Scientists found that mothers who over-emphasize their concerns about body weight are significantly more likely to pass on these attitudes to their children.
The study, which appears in this month’s issue of the Archives of Pediatrics and Adolescent Medicine, marks the first time researchers have evaluated the relationship between eating habits of mothers and their children through separate surveys.
According to Alison E. Field, an assistant professor of pediatrics at Children’s Hospital Boston and the primary author of the study, parents should be more careful in promoting a healthier way of life to their children.
“Research shows that, in general, people that diet still weigh more than their peers,” she said. “The most important thing to do is for families to focus less on weight and more on eating healthier and exercising, and promoting a better way of life.”
In the survey, 5,331 girls and 3,881 boys between ages 12 and 18 were asked questions involving their personal weight concerns and the attitudes of their mothers towards body image. In a separate survey, mothers were asked about their concerns towards their own weight and the weight of their children.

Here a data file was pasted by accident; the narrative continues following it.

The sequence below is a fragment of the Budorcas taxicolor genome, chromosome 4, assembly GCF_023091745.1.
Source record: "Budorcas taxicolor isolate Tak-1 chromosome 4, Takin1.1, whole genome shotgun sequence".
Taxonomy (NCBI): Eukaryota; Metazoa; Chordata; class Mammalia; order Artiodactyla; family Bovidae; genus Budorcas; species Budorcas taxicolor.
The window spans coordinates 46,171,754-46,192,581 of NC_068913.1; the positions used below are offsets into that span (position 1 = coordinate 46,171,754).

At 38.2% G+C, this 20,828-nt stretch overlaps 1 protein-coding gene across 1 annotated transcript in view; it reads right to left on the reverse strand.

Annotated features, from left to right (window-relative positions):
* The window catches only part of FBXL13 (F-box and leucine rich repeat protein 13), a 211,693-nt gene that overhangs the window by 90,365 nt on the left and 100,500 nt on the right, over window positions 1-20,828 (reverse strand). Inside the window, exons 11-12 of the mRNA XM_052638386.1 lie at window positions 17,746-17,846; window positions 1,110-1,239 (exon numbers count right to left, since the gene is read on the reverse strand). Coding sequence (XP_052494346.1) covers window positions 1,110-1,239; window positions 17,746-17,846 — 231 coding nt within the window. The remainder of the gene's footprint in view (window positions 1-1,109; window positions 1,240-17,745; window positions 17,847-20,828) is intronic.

The researchers found that 33 percent of girls and eight percent of boys were concerned about their weight and wanted to be thinner. Girls who thought that their mothers wanted them to be thin were two to three times more likely to worry about losing weight.
According to Field, the findings confirm the influence of parents’ words and actions on their children’s attitude toward body image.
“While it’s less likely that parents are directly saying something about their children’s weight, a mother’s desire to become thinner can directly impact her children’s attitude,” Field said.
Field also said that the study showed a surprisingly large number of mothers who had a strong desire to become thinner. Nearly 54 percent of mothers were unsatisfied with their weight.
“We often see weight as being an issue for teenage girls, but this study shows that mothers are often more concerned about weight than their children,” she said.
In addition to parental influence, Field acknowledged the presence of other variables that often impact teenage attitudes towards weight. She said that her research showed that media influences ranked first as a predictor of weight concerns in teenage girls, peer influences ranked second, and parental influences ranked third.
Field said that she hopes to continue research on the relationship between mothers’ and children’s attitudes toward health. Some of her current research focuses on looking at a mother’s own history of an eating disorder and its impact on the eating habits of her children.